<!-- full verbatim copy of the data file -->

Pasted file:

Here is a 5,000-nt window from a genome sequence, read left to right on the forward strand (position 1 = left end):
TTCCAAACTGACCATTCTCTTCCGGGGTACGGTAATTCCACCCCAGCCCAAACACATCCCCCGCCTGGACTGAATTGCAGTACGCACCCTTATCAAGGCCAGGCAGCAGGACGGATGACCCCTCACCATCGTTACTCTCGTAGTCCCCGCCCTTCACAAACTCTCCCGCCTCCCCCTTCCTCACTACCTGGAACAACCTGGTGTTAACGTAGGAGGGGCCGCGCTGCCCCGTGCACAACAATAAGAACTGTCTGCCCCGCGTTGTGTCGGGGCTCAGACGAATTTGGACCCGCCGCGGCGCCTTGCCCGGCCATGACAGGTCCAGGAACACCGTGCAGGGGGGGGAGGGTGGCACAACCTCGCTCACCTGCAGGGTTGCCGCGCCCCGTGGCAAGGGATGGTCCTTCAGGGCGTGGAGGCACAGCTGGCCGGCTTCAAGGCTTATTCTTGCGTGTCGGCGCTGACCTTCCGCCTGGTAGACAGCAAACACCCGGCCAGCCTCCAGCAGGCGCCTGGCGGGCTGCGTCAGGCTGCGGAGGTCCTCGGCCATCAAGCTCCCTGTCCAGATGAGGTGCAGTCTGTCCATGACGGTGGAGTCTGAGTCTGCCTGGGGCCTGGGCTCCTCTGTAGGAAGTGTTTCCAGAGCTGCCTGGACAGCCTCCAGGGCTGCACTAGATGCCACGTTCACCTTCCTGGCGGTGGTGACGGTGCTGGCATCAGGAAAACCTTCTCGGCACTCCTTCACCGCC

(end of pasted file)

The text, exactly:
Here is a 5,000-nt window from a genome sequence, read left to right on the forward strand (position 1 = left end):
TTCCAAACTGACCATTCTCTTCCGGGGTACGGTAATTCCACCCCAGCCCAAACACATCCCCCGCCTGGACTGAATTGCAGTACGCACCCTTATCAAGGCCAGGCAGCAGGACGGATGACCCCTCACCATCGTTACTCTCGTAGTCCCCGCCCTTCACAAACTCTCCCGCCTCCCCCTTCCTCACTACCTGGAACAACCTGGTGTTAACGTAGGAGGGGCCGCGCTGCCCCGTGCACAACAATAAGAACTGTCTGCCCCGCGTTGTGTCGGGGCTCAGACGAATTTGGACCCGCCGCGGCGCCTTGCCCGGCCATGACAGGTCCAGGAACACCGTGCAGGGGGGGGAGGGTGGCACAACCTCGCTCACCTGCAGGGTTGCCGCGCCCCGTGGCAAGGGATGGTCCTTCAGGGCGTGGAGGCACAGCTGGCCGGCTTCAAGGCTTATTCTTGCGTGTCGGCGCTGACCTTCCGCCTGGTAGACAGCAAACACCCGGCCAGCCTCCAGCAGGCGCCTGGCGGGCTGCGTCAGGCTGCGGAGGTCCTCGGCCATCAAGCTCCCTGTCCAGATGAGGTGCAGTCTGTCCATGACGGTGGAGTCTGAGTCTGCCTGGGGCCTGGGCTCCTCTGTAGGAAGTGTTTCCAGAGCTGCCTGGACAGCCTCCAGGGCTGCACTAGATGCCACGTTCACCTTCCTGGCGGTGGTGACGGTGCTGGCATCAGGAAAACCTTCTCGGCACTCCTTCACCGCC